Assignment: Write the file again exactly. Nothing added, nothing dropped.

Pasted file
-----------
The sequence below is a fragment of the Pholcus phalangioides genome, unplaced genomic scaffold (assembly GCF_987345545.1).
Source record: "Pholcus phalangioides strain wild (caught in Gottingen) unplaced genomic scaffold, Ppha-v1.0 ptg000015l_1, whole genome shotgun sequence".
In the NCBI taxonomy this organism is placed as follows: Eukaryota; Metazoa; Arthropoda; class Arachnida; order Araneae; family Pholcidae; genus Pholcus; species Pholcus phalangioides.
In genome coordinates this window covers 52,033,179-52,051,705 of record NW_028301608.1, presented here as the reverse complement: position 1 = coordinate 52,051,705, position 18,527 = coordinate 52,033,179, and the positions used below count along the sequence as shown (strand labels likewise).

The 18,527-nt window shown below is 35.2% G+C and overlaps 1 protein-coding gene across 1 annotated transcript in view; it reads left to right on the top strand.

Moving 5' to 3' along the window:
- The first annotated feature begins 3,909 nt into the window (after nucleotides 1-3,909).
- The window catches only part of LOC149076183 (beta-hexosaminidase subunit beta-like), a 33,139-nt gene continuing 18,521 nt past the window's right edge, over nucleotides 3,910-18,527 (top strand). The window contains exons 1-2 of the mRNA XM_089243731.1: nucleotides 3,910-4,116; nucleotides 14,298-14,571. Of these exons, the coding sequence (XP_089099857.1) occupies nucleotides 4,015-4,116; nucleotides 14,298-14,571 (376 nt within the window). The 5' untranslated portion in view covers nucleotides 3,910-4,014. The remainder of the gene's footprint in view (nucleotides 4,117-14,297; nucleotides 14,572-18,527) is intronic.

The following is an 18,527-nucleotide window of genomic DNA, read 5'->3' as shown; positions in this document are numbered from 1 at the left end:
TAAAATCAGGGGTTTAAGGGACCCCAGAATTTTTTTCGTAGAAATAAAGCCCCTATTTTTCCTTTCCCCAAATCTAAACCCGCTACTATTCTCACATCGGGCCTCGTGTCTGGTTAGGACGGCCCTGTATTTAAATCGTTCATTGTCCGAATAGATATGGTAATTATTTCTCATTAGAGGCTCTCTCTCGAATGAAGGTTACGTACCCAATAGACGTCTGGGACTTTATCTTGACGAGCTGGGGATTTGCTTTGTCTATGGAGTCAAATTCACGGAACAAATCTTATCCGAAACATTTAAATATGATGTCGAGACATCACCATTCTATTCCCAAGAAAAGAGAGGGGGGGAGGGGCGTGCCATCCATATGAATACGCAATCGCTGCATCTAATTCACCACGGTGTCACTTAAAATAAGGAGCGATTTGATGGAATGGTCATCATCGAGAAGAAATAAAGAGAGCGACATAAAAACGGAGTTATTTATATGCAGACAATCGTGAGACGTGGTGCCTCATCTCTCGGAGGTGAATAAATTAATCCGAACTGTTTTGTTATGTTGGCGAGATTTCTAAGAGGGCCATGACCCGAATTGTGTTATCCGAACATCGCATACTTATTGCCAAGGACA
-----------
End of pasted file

The sequence below is a fragment of the Pholcus phalangioides genome, unplaced genomic scaffold (assembly GCF_987345545.1).
Source record: "Pholcus phalangioides strain wild (caught in Gottingen) unplaced genomic scaffold, Ppha-v1.0 ptg000015l_1, whole genome shotgun sequence".
In the NCBI taxonomy this organism is placed as follows: Eukaryota; Metazoa; Arthropoda; class Arachnida; order Araneae; family Pholcidae; genus Pholcus; species Pholcus phalangioides.
In genome coordinates this window covers 52,033,179-52,051,705 of record NW_028301608.1, presented here as the reverse complement: position 1 = coordinate 52,051,705, position 18,527 = coordinate 52,033,179, and the positions used below count along the sequence as shown (strand labels likewise).

The 18,527-nt window shown below is 35.2% G+C and overlaps 1 protein-coding gene across 1 annotated transcript in view; it reads left to right on the top strand.

Moving 5' to 3' along the window:
- The first annotated feature begins 3,909 nt into the window (after nucleotides 1-3,909).
- The window catches only part of LOC149076183 (beta-hexosaminidase subunit beta-like), a 33,139-nt gene continuing 18,521 nt past the window's right edge, over nucleotides 3,910-18,527 (top strand). The window contains exons 1-2 of the mRNA XM_089243731.1: nucleotides 3,910-4,116; nucleotides 14,298-14,571. Of these exons, the coding sequence (XP_089099857.1) occupies nucleotides 4,015-4,116; nucleotides 14,298-14,571 (376 nt within the window). The 5' untranslated portion in view covers nucleotides 3,910-4,014. The remainder of the gene's footprint in view (nucleotides 4,117-14,297; nucleotides 14,572-18,527) is intronic.

The following is an 18,527-nucleotide window of genomic DNA, read 5'->3' as shown; positions in this document are numbered from 1 at the left end:
TAAAATCAGGGGTTTAAGGGACCCCAGAATTTTTTTCGTAGAAATAAAGCCCCTATTTTTCCTTTCCCCAAATCTAAACCCGCTACTATTCTCACATCGGGCCTCGTGTCTGGTTAGGACGGCCCTGTATTTAAATCGTTCATTGTCCGAATAGATATGGTAATTATTTCTCATTAGAGGCTCTCTCTCGAATGAAGGTTACGTACCCAATAGACGTCTGGGACTTTATCTTGACGAGCTGGGGATTTGCTTTGTCTATGGAGTCAAATTCACGGAACAAATCTTATCCGAAACATTTAAATATGATGTCGAGACATCACCATTCTATTCCCAAGAAAAGAGAGGGGGGGAGGGGCGTGCCATCCATATGAATACGCAATCGCTGCATCTAATTCACCACGGTGTCACTTAAAATAAGGAGCGATTTGATGGAATGGTCATCATCGAGAAGAAATAAAGAGAGCGACATAAAAACGGAGTTATTTATATGCAGACAATCGTGAGACGTGGTGCCTCATCTCTCGGAGGTGAATAAATTAATCCGAACTGTTTTGTTATGTTGGCGAGATTTCTAAGAGGGCCATGACCCGAATTGTGTTATCCGAACATCGCATACTTATTGCCAAGGACA